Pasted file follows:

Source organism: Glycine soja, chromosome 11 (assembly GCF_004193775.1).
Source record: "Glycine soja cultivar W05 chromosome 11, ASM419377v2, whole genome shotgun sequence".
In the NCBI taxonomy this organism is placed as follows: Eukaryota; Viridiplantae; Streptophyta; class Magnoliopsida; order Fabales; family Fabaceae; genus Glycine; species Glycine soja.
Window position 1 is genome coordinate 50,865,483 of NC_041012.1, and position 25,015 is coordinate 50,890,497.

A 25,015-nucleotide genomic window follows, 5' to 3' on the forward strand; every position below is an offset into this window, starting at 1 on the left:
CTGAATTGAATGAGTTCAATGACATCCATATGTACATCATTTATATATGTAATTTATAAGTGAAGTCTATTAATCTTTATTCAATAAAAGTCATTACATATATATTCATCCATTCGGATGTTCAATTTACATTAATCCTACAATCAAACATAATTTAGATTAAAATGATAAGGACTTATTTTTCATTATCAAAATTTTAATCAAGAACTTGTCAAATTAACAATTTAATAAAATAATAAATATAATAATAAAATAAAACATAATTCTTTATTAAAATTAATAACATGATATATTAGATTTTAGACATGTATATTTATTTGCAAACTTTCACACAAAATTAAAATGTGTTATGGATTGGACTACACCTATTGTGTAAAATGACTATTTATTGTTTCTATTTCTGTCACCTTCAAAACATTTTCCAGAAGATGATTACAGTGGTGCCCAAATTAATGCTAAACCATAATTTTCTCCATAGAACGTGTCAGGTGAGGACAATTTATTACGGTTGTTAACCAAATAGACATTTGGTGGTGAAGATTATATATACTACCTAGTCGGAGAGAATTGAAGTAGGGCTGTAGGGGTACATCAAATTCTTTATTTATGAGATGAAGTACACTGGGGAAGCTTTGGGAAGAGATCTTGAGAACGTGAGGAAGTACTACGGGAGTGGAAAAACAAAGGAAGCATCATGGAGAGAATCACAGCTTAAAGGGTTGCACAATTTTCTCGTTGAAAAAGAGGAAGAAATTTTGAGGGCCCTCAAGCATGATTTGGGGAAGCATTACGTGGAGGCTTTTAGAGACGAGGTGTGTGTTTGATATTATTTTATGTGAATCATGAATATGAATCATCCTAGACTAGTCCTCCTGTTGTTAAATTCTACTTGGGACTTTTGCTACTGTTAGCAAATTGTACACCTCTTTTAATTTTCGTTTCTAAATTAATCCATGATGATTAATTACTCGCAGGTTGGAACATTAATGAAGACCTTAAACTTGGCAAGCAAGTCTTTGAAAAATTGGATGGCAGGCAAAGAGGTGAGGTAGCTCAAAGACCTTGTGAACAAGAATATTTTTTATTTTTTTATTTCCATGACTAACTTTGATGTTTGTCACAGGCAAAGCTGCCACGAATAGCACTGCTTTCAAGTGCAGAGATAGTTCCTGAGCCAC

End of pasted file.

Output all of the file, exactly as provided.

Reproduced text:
Source organism: Glycine soja, chromosome 11 (assembly GCF_004193775.1).
Source record: "Glycine soja cultivar W05 chromosome 11, ASM419377v2, whole genome shotgun sequence".
In the NCBI taxonomy this organism is placed as follows: Eukaryota; Viridiplantae; Streptophyta; class Magnoliopsida; order Fabales; family Fabaceae; genus Glycine; species Glycine soja.
Window position 1 is genome coordinate 50,865,483 of NC_041012.1, and position 25,015 is coordinate 50,890,497.

A 25,015-nucleotide genomic window follows, 5' to 3' on the forward strand; every position below is an offset into this window, starting at 1 on the left:
CTGAATTGAATGAGTTCAATGACATCCATATGTACATCATTTATATATGTAATTTATAAGTGAAGTCTATTAATCTTTATTCAATAAAAGTCATTACATATATATTCATCCATTCGGATGTTCAATTTACATTAATCCTACAATCAAACATAATTTAGATTAAAATGATAAGGACTTATTTTTCATTATCAAAATTTTAATCAAGAACTTGTCAAATTAACAATTTAATAAAATAATAAATATAATAATAAAATAAAACATAATTCTTTATTAAAATTAATAACATGATATATTAGATTTTAGACATGTATATTTATTTGCAAACTTTCACACAAAATTAAAATGTGTTATGGATTGGACTACACCTATTGTGTAAAATGACTATTTATTGTTTCTATTTCTGTCACCTTCAAAACATTTTCCAGAAGATGATTACAGTGGTGCCCAAATTAATGCTAAACCATAATTTTCTCCATAGAACGTGTCAGGTGAGGACAATTTATTACGGTTGTTAACCAAATAGACATTTGGTGGTGAAGATTATATATACTACCTAGTCGGAGAGAATTGAAGTAGGGCTGTAGGGGTACATCAAATTCTTTATTTATGAGATGAAGTACACTGGGGAAGCTTTGGGAAGAGATCTTGAGAACGTGAGGAAGTACTACGGGAGTGGAAAAACAAAGGAAGCATCATGGAGAGAATCACAGCTTAAAGGGTTGCACAATTTTCTCGTTGAAAAAGAGGAAGAAATTTTGAGGGCCCTCAAGCATGATTTGGGGAAGCATTACGTGGAGGCTTTTAGAGACGAGGTGTGTGTTTGATATTATTTTATGTGAATCATGAATATGAATCATCCTAGACTAGTCCTCCTGTTGTTAAATTCTACTTGGGACTTTTGCTACTGTTAGCAAATTGTACACCTCTTTTAATTTTCGTTTCTAAATTAATCCATGATGATTAATTACTCGCAGGTTGGAACATTAATGAAGACCTTAAACTTGGCAAGCAAGTCTTTGAAAAATTGGATGGCAGGCAAAGAGGTGAGGTAGCTCAAAGACCTTGTGAACAAGAATATTTTTTATTTTTTTATTTCCATGACTAACTTTGATGTTTGTCACAGGCAAAGCTGCCACGAATAGCACTGCTTTCAAGTGCAGAGATAGTTCCTGAGCCAC